Trimble SX10 Meets the Challenge – A Challenging Cliff Top Survey in Tintagel - 13/05/2019
Rugged, beautiful and steeped in Arthurian legend, Tintagel is set high on the North Cornwall coast where the jagged headland reaches out into the Atlantic. A spectacular setting, it is also one of English Heritage’s most visited sites. This is despite the link between the headland and the ruins of the 13th century castle – the legendary home of King Arthur – being a challenging scramble up and down hundreds of steps and via a modest wooden bridge.
Access is set to become considerably easier thanks to a £4m project which will see a new 72m footbridge constructed high above the current wooden structure. Due for completion in Spring 2019, the new bridge design is based on a prize-winning concept submitted in a competition run by English Heritage. The new bridge will be based on a design that has one cantilever on the Cornish mainland and another on the island fortress with an aim to recreate an historic route into the castle.
Contracted by English Heritage to carry out the dual tasks of monitoring around Merlin’s Cave (before and after the bridge’s construction) and scanning the cliff faces for erosion purposes, is geospatial survey company and laser scan specialists, The Greenhatch Group.
Greenhatch surveyors were already familiar with the site following an earlier project at Tintagel that saw them surveying the area for historical records. They were therefore aware that the setting would be particularly challenging to work in with fast-rising tides, inaccessible areas due to the ravines and a very tight deadline with the imminent shut down of the site in preparation for the construction work.
English Heritage required the work to be carried out to within a 5mm tolerance for a deliverable that would include scan to scan comparisons and a colourised point cloud. Greenhatch Engineering Manager, Jordan Knight, therefore felt that scan accuracy was the number one priority along with scan range due to the number of site set-ups that would be required because access would be restricted to footpaths for health and safety purposes and limited time. Scan speed would also be important along with equipment reliability (there would be only one chance to carry out the work), and finally, equipment portability for a job which would see them climbing hundreds of steps and kayaking through Merlin’s Cave.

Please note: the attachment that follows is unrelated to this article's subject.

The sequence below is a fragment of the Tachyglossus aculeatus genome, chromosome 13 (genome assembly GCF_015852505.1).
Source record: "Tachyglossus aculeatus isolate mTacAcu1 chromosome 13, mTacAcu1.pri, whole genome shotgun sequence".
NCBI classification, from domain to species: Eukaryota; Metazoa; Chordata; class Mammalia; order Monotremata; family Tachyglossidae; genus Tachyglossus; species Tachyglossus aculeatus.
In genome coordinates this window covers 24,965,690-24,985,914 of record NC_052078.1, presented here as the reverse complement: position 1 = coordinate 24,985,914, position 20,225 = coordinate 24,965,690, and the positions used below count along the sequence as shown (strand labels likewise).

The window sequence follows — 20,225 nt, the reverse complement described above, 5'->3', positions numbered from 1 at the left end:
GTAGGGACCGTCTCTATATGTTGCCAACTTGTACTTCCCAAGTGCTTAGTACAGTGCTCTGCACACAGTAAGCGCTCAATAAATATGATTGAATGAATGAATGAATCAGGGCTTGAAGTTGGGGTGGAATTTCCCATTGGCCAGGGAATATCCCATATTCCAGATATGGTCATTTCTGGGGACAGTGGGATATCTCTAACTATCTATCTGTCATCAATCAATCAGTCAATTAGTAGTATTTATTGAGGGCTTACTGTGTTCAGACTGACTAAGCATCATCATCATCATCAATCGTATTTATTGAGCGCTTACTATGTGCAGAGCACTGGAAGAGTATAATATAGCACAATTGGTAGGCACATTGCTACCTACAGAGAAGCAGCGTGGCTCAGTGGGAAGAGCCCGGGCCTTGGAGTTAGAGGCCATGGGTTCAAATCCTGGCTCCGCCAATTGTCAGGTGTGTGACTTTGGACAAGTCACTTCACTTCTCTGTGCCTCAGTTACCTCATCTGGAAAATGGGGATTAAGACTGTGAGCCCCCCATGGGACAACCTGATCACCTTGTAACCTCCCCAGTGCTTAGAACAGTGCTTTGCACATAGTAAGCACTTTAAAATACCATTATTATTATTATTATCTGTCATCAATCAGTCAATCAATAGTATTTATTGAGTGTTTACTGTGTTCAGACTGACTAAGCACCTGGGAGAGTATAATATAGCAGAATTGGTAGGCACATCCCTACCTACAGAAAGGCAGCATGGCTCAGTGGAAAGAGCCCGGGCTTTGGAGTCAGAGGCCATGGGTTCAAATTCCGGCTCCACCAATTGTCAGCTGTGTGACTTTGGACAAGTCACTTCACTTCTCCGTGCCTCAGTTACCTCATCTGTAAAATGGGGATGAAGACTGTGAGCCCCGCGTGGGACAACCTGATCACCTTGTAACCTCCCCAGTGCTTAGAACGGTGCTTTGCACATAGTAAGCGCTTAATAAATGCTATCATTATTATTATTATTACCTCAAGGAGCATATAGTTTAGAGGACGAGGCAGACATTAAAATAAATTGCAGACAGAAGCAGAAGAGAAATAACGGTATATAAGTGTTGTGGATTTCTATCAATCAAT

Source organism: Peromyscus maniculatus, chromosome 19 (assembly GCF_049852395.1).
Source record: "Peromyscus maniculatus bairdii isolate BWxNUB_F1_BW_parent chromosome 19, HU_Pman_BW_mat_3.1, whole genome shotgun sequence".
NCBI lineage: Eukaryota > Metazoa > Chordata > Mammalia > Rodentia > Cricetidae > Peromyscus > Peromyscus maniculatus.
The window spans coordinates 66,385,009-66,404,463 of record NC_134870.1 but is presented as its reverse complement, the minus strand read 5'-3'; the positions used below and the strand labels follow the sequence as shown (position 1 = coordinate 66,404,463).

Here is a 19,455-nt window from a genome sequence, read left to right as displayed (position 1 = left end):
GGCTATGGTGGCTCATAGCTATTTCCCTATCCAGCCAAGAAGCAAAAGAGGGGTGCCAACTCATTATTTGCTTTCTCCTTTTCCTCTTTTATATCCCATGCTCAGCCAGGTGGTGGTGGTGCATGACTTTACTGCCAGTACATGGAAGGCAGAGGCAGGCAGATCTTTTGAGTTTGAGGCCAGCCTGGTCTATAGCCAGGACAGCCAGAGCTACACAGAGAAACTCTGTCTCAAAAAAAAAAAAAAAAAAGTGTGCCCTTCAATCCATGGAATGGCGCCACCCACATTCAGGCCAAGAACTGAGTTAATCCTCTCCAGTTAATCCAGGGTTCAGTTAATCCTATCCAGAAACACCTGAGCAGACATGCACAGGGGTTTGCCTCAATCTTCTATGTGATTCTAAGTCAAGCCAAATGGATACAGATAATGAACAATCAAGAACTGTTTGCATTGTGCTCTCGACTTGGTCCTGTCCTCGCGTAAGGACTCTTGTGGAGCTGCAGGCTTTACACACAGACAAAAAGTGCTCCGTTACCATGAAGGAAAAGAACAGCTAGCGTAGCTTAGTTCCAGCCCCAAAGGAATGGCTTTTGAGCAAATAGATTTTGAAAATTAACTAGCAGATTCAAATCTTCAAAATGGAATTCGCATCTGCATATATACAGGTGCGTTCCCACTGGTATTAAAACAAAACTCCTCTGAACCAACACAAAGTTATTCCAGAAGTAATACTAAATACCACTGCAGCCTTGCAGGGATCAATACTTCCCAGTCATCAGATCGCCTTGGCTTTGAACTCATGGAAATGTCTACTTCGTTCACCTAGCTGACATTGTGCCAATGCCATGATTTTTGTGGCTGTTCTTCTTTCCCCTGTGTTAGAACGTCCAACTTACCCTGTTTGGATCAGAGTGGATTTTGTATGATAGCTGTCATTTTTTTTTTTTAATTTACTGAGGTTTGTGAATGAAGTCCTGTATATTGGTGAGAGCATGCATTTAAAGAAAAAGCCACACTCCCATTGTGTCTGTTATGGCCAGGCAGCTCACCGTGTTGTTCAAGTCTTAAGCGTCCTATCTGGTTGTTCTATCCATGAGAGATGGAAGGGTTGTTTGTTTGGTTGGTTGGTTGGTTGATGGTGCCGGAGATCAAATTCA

Jordan had already used Greenhatch’s Trimble SX10 scanning total station on previous monitoring jobs and felt that it would be the best solution to meet the various challenges.
Over an initial two-day period, survey monuments were installed using a Trimble S9 high-accuracy total station combined with eight hours of static GNSS observations. Back in the office, Jordan carried out a least squares adjustment in the Trimble Business Centre software (TBC) to ensure the reliability of the network which was used to undertake repeated measurements of the areas of interest using the SX10.
Tackling a Challenging Site
With the control established in visible positions, Jordan was able to use the SX10 safely from the footpaths by making full use of its 600m+ range. Additionally, he was able to scan selectively to speed up the process. The SX10 is driven by Trimble’s Access software on a tablet which means he could draw a polygon over the tablet’s live video feed enabling him to define the scan area and density. In each case the polygon scans were overlapped to check the accuracy of the set-ups typically achieving a difference of 1.5mm over 100m.
Jordan also used the SX10’s built-in VISION technology camera to colourise the point cloud, clarifying the different types of vegetation on and around the cliffs.
Finally, with just one instrument required for the survey work, the portability of the SX10 meant that Jordan’s team felt they could wrap it sufficiently in a waterproof covering to ensure its safety whilst they kayaked through Merlin’s Cave to reach a cove not normally accessible by the public.
Once the job was completed, the scans were automatically registered and assessed for quality. The 5mm accuracies specified by English Heritage were easily achieved and the survey delivered on time.
This article was published in Geomatics World May/June 2019Last updated: 10/01/2020